Onam brings with it the sounds of children's laughter as they swing cheerfully in their Onam finery. The delicious aroma of 'kaaya varuthathu', 'sharkara upperi' peppered with the accompanying 'aviyal', 'pachadi', 'olan', 'thoran' — a meal (Onasadhya) that satisfies the four primary sensations of taste, namely salty, sweet, sour, bitter, is a delectable treat for people of all ages.
While the 'vallam kali' (boat race) and 'pulikali' (tiger dances) might take a backseat due to the ongoing pandemic this year, may the spirit of the harvest festival not be lost.
The story dates back to the era when Prahlad's grandson (from Hiranyakashyapu's tale) Mahabali came to power by defeating the Gods (devas). According to Vaishnavism mythology, the defeated gods went to Vishnu to help them win their battle against him. But, because Mahabali was a just asura ruler, Vishnu refused to any act of violence against him. And, hence, during a yagna performed by Mahabali, Vishnu appeared in front of him as a monk named Vamana. He asked for three paces of land. On Mahabali's acceptance, Vishnu started growing taller and taller and covered the earth and sky with two paces. For his third pace, Mahabali offered him his head. Happy about his promise, Vishnu granted Mahabali a boon. It was to visit his 'praja' every year.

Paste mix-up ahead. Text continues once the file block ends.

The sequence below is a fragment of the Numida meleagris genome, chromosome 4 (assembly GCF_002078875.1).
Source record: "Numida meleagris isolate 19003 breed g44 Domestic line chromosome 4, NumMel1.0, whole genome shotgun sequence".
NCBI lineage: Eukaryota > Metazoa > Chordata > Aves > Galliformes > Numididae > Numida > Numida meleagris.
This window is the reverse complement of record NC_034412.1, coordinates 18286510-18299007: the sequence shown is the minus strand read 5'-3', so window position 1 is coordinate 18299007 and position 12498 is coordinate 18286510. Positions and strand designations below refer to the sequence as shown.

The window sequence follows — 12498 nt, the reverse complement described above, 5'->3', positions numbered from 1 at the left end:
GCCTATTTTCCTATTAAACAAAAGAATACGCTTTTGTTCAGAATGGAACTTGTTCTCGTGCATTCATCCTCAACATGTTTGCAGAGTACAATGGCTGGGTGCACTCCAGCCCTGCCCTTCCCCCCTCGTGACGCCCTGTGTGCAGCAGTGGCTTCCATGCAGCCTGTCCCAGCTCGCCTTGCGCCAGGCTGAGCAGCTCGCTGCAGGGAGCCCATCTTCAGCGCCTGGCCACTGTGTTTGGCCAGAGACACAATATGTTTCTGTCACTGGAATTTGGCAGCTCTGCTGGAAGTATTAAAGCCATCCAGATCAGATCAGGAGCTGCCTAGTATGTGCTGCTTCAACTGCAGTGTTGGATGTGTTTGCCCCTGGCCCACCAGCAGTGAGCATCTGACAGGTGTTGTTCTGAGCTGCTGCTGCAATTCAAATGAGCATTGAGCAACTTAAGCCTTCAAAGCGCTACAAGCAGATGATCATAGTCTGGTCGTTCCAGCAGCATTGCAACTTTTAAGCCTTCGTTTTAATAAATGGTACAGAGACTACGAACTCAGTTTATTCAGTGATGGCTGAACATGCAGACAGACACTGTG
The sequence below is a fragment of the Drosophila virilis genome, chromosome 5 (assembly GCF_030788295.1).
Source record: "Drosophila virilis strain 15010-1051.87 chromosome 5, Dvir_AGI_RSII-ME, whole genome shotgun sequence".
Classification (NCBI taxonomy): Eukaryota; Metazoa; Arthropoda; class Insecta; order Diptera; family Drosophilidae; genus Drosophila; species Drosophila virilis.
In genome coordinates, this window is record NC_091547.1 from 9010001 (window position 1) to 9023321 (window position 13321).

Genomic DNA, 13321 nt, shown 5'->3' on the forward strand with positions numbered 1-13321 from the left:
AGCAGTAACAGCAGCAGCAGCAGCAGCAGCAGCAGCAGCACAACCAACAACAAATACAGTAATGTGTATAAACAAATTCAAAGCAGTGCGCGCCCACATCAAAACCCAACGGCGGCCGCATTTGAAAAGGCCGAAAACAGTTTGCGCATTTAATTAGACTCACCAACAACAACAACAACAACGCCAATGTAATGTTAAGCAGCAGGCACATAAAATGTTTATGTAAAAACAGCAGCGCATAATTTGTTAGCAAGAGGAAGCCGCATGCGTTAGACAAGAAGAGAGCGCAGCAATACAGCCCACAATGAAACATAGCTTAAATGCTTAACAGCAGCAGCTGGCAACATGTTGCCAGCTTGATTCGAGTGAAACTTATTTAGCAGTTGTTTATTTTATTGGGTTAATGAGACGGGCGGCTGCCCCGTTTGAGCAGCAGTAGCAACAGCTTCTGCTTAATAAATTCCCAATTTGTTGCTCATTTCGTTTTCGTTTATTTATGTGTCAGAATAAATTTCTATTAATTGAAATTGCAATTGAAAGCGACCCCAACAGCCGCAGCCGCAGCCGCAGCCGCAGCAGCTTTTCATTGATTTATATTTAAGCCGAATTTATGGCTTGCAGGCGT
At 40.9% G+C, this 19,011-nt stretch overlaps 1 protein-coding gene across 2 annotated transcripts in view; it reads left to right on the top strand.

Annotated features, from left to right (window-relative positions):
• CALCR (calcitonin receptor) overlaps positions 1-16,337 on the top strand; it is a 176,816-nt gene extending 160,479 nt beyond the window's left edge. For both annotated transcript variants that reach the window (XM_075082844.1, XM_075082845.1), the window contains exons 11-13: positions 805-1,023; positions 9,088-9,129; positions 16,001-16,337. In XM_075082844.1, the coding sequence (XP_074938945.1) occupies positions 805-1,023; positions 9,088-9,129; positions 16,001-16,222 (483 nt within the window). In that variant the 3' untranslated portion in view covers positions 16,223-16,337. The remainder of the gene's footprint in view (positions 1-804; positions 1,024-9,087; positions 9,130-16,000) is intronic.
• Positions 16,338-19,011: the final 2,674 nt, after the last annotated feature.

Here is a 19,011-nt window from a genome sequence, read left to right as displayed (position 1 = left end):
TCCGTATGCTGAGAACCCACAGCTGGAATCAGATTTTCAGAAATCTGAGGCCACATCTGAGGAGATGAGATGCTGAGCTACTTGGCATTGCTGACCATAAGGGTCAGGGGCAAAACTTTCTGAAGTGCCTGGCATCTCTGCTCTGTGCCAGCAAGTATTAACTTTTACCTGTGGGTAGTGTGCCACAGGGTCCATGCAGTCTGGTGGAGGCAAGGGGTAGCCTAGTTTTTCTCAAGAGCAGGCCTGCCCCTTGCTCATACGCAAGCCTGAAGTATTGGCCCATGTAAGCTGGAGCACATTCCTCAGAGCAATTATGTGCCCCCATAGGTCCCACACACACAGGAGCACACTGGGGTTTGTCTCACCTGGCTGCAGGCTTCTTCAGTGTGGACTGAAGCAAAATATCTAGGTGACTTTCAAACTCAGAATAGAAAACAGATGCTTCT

Onam is considered to be the day when Mahabali visits his 'praja'. It's a time of prosperity heralded by a rich harvest. It also emphasizes on the Hindu belief on the cyclical nature of events — irrespective of any individual, ruler, great or not. The virtues, ultimately, are remembered.
While dynamics of festivals and celebrations all over the world have taken a different turn this year, let's rejoice in the fact that after despair, comes joy. Let's look at the bright side.